Position Paper Admonishing the Use of Corporal Punishment in Public SchoolsThis Research Paper Position Paper Admonishing the Use of Corporal Punishment in Public Schools and other 61,000+ term papers, college essay examples and free essays are available now on ReviewEssays.com
Autor: reviewessays • February 28, 2011 • Research Paper • 1,268 Words (6 Pages) • 713 Views
Position Paper Admonishing the Use of
Corporal Punishment in Public Schools
The position this paper represents does not delve into the historical theories or the moral philosophies as to whether or not corporal punishment toward children is, in and of itself, effective or morally acceptable. Instead, the position of this paper is to argue against the use of corporal punishment as a means to behavior modification in public schools throughout America.
For years the debate about the use and effectiveness of corporal punishment by teachers in schools has divided educators and theorists. Attempts have been made to determine if the policy of bringing physical harm to a child does indeed thwart misbehavior and encourage students to follow the established rules and regulations set forth by the schools. Although the United States Supreme Court has ruled it legal to administer corporal punishment in schools, 28 states in America have banned the practice.
My argument against the use of corporal punishment is two-fold. One position is that corporal punishment, administered by teachers, is not the most effective means of halting undesirable behavior in the classroom or encouraging acceptable behavior. In addition, my position opposing corporal punishment in the classroom is based on the personality of the teacher; concern that those giving the punishment may not possess the ability to objectively administer the penalty in an unbiased, impartial manner.
Despite studies performed to examine the effects of corporal penalty, there is no compelling evidence that the administration of such penalty on students serves as a deterrent of misbehavior any more than alternative methods. Other means of addressing the situation such as home contact, written statements, time-out, daily progress sheets, isolation, work detail, detention, or Saturday suspension class, all serve as viable consequences that deter classroom disruption (Diamantes, 1992). Another indicator of its ineffectiveness to deter misbehavior (any more than alternative methods) are what some consider to be the 'conditions' that must surround corporal punishment for it to be effective.
To be effective, corporal punishment must follow wrongdoing instantaneously, the punishment must follow nearly ever act of wrongdoing, and punishment should be inflicted by surprise. The punishment must be inflicted on only the guilty party and in proportion to the wrongdoing (Benatar, 1998). This bit of advice would trample on student's due process and silence any defense they may have against the accusation. A study by conducted in Arkansas from 1982 until 1988 that sought data to support, or not support, the establishment of alternative discipline programs found that overall, only 12 percent of the administrators reporting felt corporal punishment is in any way effective. Corporal punishment simply does not further the nation's compelling interest in providing a sound education (Lynn, 2001). Those who oppose the paddle site techniques such as positive behavior support (PBS) as a newly fashioned approach to problems of behavioral adaptation. PBS is an intervention technique developed to enhance the student's quality of life as well as reduce behavior problems (Dunlap, 2003).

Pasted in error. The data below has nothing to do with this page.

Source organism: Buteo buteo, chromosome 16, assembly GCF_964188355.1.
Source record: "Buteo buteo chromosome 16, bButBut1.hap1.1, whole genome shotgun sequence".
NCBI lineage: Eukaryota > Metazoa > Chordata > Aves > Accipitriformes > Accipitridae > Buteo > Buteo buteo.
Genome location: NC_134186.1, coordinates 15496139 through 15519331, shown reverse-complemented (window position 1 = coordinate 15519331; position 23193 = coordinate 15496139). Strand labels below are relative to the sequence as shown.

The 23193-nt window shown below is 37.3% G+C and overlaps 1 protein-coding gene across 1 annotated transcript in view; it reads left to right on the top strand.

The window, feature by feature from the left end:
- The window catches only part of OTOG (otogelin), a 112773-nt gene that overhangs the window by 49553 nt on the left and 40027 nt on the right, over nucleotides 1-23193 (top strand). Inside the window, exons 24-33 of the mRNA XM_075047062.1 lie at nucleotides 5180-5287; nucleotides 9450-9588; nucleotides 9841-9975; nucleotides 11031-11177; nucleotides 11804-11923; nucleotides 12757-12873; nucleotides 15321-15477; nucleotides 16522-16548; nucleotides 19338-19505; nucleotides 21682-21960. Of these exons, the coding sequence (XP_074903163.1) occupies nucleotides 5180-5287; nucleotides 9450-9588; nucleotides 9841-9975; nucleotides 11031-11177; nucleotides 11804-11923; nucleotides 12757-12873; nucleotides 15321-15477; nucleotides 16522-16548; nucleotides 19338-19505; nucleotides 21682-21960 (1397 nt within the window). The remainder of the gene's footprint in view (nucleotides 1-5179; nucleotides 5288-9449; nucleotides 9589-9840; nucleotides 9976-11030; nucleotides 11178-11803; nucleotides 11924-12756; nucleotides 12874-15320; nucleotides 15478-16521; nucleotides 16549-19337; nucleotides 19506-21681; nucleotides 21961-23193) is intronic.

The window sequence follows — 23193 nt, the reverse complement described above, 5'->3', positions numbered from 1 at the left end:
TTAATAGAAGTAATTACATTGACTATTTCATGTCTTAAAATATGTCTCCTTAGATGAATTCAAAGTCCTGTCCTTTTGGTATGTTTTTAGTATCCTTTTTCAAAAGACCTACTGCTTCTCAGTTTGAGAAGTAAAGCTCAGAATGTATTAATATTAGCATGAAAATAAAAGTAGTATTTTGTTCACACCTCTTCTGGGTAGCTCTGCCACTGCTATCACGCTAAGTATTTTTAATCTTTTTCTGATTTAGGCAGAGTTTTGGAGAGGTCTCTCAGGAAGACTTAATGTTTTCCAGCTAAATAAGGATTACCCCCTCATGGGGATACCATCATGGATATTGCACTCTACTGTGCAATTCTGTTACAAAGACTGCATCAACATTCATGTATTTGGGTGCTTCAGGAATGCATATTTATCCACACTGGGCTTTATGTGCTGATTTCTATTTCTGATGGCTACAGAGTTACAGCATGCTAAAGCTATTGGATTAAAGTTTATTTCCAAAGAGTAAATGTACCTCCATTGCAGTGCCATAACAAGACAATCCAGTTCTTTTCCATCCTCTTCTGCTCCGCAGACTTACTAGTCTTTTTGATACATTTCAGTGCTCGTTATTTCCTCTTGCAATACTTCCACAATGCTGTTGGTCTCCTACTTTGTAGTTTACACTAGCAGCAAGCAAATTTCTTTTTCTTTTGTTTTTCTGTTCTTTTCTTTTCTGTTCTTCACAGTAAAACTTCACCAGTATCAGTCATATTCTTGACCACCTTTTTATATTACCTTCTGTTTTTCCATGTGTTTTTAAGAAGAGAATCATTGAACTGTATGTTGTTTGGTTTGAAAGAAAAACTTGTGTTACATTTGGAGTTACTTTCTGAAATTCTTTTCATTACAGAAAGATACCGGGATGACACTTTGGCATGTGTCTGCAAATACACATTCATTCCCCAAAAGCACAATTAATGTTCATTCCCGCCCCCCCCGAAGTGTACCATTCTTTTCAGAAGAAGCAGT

In addition to the non-quantifiable effectiveness of corporal punishment, the risk of inappropriate characteristics, especially when angered, is another concern for many parents. A study performed in 1983 by writers J.O. Rust and K.Q. Kinnard examine the personality traits of those educators who use corporal punishment. The results of the survey indicate educators who use corporal punishment tend to be comparatively closed minded, were likely to have been punished themselves, have fewer years of experience, display limited disciplinary techniques, and tend to be anxious, emotional and impulsive (Diamantes, 1992). Despite the findings of this report, I believe the overwhelming majority of educators who use corporal punishment are professionals who exercise proper restraint with non-abusive, well-meaning intentions.
That said - there are concerns of parents and guardians about the intentions of those teachers who may not fit into the aforementioned role. Even if the odds are slim, no parent wants to take the chance of having their child(ren) struck by anyone who might not have the best of intentions. Teachers often have a large amount of autonomy in their classrooms and the ability to use discretion as to what they feel may or may not warrant corporal punishment. This being the case, I feel there is too much room for personal preferences, biases and cultural misunderstandings - be it conscious or subconscious - to allow individual teachers free reign with using physical harm as a means to deter misbehavior. In many instances, schools that allow corporal punishment have instituted minimum acceptable procedures to protect students from overzealous applications of